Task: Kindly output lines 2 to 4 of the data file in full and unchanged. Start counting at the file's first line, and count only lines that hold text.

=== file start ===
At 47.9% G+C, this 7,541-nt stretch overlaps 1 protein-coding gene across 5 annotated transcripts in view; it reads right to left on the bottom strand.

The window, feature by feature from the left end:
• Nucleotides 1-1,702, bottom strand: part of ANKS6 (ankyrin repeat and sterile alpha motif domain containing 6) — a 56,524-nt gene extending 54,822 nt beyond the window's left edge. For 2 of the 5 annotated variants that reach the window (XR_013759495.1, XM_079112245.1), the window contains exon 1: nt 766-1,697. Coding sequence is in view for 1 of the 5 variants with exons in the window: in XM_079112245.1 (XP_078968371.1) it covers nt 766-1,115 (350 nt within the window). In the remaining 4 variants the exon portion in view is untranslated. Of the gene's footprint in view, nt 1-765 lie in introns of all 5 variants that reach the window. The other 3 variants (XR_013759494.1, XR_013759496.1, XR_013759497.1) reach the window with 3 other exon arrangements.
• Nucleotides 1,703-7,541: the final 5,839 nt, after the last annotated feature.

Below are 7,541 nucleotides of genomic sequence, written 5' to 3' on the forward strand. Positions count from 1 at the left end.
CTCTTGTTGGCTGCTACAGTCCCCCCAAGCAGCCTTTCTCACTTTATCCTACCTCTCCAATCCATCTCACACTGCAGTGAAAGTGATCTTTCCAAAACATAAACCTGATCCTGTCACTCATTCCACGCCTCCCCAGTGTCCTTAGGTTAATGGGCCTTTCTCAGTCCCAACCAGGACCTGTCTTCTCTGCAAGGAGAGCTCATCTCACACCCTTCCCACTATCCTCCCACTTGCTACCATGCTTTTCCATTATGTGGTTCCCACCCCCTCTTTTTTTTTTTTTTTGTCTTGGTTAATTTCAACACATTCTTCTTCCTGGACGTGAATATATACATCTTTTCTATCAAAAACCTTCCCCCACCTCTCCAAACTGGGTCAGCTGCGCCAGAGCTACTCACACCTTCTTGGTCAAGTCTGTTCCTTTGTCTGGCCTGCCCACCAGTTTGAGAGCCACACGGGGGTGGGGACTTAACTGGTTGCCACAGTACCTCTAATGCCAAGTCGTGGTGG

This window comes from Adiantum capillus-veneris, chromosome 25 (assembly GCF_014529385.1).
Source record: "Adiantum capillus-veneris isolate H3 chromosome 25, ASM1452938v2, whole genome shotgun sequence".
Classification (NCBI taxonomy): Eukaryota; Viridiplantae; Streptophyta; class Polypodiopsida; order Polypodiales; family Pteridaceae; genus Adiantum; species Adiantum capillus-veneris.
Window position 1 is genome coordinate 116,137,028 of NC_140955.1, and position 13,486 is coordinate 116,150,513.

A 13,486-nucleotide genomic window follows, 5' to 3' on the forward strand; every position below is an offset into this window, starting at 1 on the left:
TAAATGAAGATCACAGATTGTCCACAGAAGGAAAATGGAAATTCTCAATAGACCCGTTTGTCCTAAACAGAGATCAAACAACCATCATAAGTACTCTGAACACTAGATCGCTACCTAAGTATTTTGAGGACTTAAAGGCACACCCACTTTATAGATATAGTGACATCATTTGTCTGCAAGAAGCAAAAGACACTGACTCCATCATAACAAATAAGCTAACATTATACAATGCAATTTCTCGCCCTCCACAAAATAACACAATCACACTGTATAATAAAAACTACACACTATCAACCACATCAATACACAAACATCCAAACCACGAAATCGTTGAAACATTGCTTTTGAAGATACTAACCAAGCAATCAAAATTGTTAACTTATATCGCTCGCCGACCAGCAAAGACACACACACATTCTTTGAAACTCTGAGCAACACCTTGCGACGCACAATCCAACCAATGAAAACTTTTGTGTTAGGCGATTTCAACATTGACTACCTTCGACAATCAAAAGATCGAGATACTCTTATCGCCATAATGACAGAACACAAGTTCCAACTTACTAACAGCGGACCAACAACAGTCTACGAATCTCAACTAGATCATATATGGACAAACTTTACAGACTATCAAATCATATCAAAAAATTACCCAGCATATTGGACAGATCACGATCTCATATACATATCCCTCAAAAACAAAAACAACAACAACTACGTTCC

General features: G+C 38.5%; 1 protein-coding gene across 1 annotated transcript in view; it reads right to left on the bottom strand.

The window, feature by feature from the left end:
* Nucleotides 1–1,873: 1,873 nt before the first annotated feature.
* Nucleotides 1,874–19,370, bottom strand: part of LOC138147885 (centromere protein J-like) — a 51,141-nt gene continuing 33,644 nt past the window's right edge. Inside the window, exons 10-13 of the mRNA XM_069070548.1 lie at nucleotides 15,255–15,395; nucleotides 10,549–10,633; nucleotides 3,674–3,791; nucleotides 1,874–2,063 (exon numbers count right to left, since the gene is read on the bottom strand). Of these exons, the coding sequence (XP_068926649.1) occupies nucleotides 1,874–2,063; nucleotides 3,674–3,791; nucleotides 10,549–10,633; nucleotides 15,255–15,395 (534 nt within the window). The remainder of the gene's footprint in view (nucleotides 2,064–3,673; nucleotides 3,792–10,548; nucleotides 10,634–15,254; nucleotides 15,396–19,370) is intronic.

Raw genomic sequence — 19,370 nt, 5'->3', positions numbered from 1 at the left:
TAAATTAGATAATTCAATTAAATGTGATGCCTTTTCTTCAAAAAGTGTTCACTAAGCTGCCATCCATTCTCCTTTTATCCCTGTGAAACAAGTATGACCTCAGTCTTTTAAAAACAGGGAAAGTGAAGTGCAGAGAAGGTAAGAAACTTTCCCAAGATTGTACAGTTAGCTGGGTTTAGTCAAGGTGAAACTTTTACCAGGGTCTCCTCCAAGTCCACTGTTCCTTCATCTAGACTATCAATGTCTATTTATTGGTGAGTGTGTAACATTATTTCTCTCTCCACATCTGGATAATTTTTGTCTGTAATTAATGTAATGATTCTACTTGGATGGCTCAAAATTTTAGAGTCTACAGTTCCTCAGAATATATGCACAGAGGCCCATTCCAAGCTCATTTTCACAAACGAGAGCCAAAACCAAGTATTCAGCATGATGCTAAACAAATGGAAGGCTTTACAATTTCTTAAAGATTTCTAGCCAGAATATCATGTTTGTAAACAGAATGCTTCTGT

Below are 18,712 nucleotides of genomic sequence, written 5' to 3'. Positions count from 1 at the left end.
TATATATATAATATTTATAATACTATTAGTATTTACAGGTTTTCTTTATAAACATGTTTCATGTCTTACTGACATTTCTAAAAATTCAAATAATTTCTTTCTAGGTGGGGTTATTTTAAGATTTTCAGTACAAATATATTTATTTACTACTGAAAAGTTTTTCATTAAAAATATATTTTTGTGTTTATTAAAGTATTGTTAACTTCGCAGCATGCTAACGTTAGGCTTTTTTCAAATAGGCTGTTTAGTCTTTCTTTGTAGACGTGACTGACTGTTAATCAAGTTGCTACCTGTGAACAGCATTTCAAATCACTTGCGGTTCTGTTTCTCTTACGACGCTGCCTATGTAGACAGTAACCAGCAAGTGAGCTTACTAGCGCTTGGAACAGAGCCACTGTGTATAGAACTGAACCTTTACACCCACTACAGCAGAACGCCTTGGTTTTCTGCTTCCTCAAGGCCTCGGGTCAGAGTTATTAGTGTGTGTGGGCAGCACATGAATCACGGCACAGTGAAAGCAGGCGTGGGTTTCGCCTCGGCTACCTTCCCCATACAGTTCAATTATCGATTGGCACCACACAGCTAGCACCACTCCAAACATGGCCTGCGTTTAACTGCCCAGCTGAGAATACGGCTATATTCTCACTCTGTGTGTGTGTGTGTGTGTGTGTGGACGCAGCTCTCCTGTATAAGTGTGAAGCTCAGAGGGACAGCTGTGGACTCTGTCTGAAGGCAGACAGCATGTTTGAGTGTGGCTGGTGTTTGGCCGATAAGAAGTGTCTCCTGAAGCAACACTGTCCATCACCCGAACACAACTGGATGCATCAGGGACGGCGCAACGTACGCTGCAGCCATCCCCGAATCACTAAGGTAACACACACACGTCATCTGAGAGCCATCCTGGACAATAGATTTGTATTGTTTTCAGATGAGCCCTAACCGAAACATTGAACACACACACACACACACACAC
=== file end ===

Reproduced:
The window, feature by feature from the left end:
• Nucleotides 1-1,702, bottom strand: part of ANKS6 (ankyrin repeat and sterile alpha motif domain containing 6) — a 56,524-nt gene extending 54,822 nt beyond the window's left edge. For 2 of the 5 annotated variants that reach the window (XR_013759495.1, XM_079112245.1), the window contains exon 1: nt 766-1,697. Coding sequence is in view for 1 of the 5 variants with exons in the window: in XM_079112245.1 (XP_078968371.1) it covers nt 766-1,115 (350 nt within the window). In the remaining 4 variants the exon portion in view is untranslated. Of the gene's footprint in view, nt 1-765 lie in introns of all 5 variants that reach the window. The other 3 variants (XR_013759494.1, XR_013759496.1, XR_013759497.1) reach the window with 3 other exon arrangements.
• Nucleotides 1,703-7,541: the final 5,839 nt, after the last annotated feature.